“I don’t know,” he said, shredding the leaf. “You got angry. I got angry. The room was too damn hot.”
“I don’t think that’s it.”
“Indigestion?” he offered.
But I wasn’t going to be put off by a joke. Despite Vasily’s objections and the council’s reluctance to do much of anything, through some magical combination of patience and pressure, Nikolai had still managed to push through a few of his plans. He’d gotten them to approve relief for the refugees fleeing the shores of the Fold, and requisitioned Materialki corecloth to outfit key regiments of the First Army. He’d even gotten them to divert funds for a plan to modernize farm equipment so that peasants could manage something other than subsistence. Small things, but improvements that might make all the difference in time.
“It’s because you actually care about what happens to this country,” I said. “The throne is just a prize to Vasily, something he wants to squabble over like a favorite toy. You’re not like that. You’ll make a good king.”
Nikolai froze. “I…” For once, words seemed to have deserted him. Then a crooked, embarrassed smile crept across his face. It was a far cry from his usual self-assured grin. “Thank you,” he said.
I sighed as we resumed our pace. “You’re going to be insufferable now, aren’t you?”
Nikolai laughed. “I’m already insufferable.”
* * *
THE DAYS GREW LONGER. The sun stayed close beneath the horizon, and the festival of Belyanoch began in Os Alta. Even at midnight, the skies were never truly dark, and despite the fear of war and the looming threat of the Fold, the city celebrated the endless hours of twilight. In the upper town, the evenings were crowded with operas, masques, and lavish ballets. Over the bridge, raucous horse races and outdoor dances shook the streets of the lower town. An endless stream of pleasure boats bobbed through the canal, and beneath the glimmering dusk, the slow-moving water circled the capital like a jeweled bangle, alight with lanterns hung from a thousand prows.
The heat had relented slightly. Behind the palace walls, everyone seemed in better spirits. I’d continued to insist that the Grisha mix their Orders, and at some point, I still wasn’t sure how, uncomfortable silence had given way to laughter and noisy conversation. There were still cliques and conflicts, but there was also something comfortable and boisterous in the hall that hadn’t been there before.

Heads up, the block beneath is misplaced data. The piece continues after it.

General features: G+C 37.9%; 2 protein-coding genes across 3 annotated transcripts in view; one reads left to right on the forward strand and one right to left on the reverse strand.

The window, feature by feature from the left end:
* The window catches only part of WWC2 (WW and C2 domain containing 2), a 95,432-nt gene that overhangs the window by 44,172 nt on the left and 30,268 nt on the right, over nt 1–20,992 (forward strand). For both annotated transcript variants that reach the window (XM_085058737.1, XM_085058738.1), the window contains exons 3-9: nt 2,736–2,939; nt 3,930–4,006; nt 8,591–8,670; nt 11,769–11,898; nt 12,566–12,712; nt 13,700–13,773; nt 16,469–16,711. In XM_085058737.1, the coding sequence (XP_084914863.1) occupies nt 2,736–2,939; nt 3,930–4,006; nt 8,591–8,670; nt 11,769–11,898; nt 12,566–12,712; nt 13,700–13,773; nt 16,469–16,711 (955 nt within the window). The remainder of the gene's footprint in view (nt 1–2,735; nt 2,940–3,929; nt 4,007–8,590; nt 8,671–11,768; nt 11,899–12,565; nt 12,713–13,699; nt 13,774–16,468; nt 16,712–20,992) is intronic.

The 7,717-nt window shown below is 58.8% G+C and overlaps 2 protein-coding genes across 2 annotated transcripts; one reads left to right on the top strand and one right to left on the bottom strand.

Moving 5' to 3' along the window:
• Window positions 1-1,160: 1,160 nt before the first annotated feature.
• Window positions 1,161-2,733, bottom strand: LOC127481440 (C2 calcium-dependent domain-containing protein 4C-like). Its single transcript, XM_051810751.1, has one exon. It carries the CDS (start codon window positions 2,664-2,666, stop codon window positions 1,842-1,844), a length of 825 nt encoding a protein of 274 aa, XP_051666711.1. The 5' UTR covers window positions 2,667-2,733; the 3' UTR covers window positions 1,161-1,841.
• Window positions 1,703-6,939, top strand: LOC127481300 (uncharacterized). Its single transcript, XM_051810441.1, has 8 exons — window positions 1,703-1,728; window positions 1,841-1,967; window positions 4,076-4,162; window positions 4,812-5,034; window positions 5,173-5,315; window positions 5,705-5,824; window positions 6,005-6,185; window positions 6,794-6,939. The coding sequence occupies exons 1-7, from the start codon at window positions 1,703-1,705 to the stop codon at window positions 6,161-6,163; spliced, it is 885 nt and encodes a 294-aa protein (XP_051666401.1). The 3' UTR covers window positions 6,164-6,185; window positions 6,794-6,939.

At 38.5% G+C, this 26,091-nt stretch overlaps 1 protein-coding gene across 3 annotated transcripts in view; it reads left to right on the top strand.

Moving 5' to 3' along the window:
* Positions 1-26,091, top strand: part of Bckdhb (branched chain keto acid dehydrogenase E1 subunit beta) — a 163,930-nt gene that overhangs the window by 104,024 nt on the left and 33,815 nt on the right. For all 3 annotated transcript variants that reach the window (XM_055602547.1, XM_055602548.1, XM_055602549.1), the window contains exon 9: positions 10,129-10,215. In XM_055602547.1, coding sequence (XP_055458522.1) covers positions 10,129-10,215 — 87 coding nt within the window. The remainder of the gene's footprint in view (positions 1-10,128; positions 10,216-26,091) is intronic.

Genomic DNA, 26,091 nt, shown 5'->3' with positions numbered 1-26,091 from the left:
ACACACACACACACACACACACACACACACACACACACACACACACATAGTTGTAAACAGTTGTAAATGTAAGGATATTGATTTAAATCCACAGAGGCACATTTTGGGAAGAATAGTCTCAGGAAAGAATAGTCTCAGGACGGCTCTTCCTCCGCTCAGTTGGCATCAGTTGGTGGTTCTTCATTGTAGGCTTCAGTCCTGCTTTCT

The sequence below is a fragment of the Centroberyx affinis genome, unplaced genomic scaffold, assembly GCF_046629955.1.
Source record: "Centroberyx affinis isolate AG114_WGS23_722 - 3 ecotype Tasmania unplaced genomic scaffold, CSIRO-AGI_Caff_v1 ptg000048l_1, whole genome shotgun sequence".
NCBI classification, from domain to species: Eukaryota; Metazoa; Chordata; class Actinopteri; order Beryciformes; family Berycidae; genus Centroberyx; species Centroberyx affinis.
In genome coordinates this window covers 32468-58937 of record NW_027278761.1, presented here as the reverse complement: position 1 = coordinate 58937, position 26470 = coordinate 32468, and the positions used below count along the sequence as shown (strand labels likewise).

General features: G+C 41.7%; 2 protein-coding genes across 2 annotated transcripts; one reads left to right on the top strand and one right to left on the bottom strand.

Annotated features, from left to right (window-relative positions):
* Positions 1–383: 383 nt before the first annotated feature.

I was glad—maybe even a little proud—to see Fabrikators and Etherealki drinking tea around one of the samovars, or Fedyor arguing a point with Pavel over breakfast, or Nadia’s little brother trying to chat up an older and decidedly disinterested Paja. But I felt as if I were watching them from a great distance.
I’d tried to talk to Mal several times since the night of our argument. He always found an excuse to walk away from me. If he wasn’t hunting, he was playing cards at the Grand Palace or haunting some tavern in the lower town with his new friends. I could tell he’d been drinking more. Some mornings his eyes looked bleary and he sported bruises and cuts as if he’d been in a brawl, but he was unfailingly punctual, relentlessly polite. He kept to his guard duties, stood silently in doorways, and maintained a respectful distance as he trailed me around the grounds.
The Little Palace had become a very lonely place. I was surrounded by people, but I almost felt like they couldn’t see me, only what they needed from me. I was afraid to show doubt or indecision, and there were days when I felt like I was being worn down to nothing by the constant weight of responsibility and expectation.
I went to my meetings. I trained with Botkin. I spent long hours at the lake trying to hone my use of the Cut. I even swallowed my pride and made another attempt to visit Baghra, hoping that, if nothing else, she might help me to develop my power further. But she refused to see me.
None of it was enough. The ship that Nikolai was building in the lake was a reminder that everything we were doing was most likely futile. Somewhere out there, the Darkling was gathering his forces, building his army, and when they came, no gun, no bomb, no soldier or Grisha would be able to stop them. Not even me. If the battle went badly, we would retreat to the domed hall to await relief from Poliznaya. The doors were reinforced with Grisha steel, and the Fabrikators had already started sealing up cracks and gaps to prevent entry by the nichevo’ya.
I didn’t think it would come to that. I’d reached a dead end in my attempts to locate the firebird. If David couldn’t get those dishes working, then when the Darkling finally marched on Ravka, we would have no choice but to evacuate. Run and keep running.
Using my power brought me none of the comfort it once had. Every time I summoned light in the Materialki workshops or on the shore of the lake, I felt the bareness of my right wrist like a brand. Even with everything I knew about the amplifiers, the destruction they might bring, the permanence of the way they might change me, I couldn’t escape my hunger for the firebird.
Mal was right. It had become an obsession. At night I lay in bed, imagining that the Darkling had already found the final piece of Morozova’s puzzle. Maybe he held the firebird captive in a spun gold cage. Would it sing to him? I didn’t even know if a firebird could sing at all. Some of the tales said so. One claimed the firebird’s song could lull entire armies to sleep. When they heard it, soldiers would cease fighting, lay down their weapons, and nod off peacefully in their enemies’ arms.